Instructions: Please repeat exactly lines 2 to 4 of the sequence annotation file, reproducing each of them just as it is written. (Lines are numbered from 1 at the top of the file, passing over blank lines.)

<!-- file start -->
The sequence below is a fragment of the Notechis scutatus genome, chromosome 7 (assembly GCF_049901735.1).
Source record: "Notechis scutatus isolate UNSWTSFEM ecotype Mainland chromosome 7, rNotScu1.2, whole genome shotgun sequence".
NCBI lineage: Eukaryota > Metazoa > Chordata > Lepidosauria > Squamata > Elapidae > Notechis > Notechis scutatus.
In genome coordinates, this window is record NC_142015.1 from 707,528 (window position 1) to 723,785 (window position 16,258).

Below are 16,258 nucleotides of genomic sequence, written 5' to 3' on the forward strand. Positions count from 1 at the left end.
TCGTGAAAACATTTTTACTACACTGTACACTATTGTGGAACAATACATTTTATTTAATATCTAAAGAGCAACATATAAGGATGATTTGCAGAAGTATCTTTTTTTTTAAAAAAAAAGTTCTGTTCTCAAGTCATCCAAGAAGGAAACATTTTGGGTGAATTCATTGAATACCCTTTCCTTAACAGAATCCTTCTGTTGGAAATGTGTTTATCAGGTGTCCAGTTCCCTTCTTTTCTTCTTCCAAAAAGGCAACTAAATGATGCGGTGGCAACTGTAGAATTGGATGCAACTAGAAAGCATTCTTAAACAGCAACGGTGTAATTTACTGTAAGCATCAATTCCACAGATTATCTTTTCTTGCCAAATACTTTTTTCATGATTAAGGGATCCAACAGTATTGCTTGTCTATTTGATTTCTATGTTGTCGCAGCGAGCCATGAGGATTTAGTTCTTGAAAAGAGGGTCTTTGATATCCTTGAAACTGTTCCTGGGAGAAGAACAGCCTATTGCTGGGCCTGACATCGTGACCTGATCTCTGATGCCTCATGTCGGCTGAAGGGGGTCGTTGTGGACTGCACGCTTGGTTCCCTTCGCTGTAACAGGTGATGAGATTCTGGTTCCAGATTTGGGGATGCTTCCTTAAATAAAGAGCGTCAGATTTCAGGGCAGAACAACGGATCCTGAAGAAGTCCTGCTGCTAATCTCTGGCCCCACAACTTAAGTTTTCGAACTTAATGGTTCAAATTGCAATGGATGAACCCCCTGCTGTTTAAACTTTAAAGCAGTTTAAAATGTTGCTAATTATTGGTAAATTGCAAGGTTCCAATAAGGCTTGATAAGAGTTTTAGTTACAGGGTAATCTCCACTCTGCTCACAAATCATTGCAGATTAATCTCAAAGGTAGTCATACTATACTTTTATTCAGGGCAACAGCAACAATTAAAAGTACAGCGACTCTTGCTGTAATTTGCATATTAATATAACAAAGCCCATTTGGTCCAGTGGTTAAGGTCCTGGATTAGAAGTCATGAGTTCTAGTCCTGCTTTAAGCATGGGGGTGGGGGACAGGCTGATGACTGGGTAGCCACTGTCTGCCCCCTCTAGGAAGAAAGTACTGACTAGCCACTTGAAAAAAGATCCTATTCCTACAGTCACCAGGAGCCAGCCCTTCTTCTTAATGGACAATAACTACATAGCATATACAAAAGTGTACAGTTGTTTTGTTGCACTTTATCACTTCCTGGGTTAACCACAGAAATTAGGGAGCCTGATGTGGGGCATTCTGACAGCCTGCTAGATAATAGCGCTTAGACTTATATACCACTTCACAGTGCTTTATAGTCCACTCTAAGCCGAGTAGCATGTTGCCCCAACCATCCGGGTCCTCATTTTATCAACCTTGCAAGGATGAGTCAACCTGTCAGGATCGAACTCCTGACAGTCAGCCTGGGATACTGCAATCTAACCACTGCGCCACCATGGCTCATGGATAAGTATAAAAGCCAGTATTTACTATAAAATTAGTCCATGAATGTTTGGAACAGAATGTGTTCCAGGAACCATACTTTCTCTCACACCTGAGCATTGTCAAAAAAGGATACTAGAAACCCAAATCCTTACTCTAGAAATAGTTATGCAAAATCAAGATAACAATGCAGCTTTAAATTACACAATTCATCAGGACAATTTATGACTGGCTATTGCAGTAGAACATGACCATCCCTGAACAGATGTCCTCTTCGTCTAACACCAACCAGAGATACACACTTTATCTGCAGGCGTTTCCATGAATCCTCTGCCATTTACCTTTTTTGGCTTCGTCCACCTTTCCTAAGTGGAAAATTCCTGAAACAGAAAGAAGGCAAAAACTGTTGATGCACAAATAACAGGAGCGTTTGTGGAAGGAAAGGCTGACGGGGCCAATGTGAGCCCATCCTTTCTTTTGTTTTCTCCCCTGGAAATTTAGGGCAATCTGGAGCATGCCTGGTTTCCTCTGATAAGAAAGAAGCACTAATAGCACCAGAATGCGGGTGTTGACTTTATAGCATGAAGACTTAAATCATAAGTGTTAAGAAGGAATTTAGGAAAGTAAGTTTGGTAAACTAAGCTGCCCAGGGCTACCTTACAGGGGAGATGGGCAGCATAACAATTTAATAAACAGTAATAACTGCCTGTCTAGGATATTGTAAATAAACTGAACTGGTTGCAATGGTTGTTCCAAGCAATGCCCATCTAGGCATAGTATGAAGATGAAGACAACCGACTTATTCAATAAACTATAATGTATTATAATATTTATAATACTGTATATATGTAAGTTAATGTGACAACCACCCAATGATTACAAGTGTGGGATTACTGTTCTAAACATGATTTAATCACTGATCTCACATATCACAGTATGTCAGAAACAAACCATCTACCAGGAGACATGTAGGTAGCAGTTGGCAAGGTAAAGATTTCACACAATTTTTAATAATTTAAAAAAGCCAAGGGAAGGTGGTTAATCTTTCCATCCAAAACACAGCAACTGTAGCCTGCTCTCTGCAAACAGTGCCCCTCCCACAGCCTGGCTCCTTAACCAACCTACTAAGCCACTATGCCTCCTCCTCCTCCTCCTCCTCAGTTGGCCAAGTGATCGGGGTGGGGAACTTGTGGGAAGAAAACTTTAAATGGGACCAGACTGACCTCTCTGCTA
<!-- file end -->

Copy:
Source record: "Notechis scutatus isolate UNSWTSFEM ecotype Mainland chromosome 7, rNotScu1.2, whole genome shotgun sequence".
NCBI lineage: Eukaryota > Metazoa > Chordata > Lepidosauria > Squamata > Elapidae > Notechis > Notechis scutatus.
In genome coordinates, this window is record NC_142015.1 from 707,528 (window position 1) to 723,785 (window position 16,258).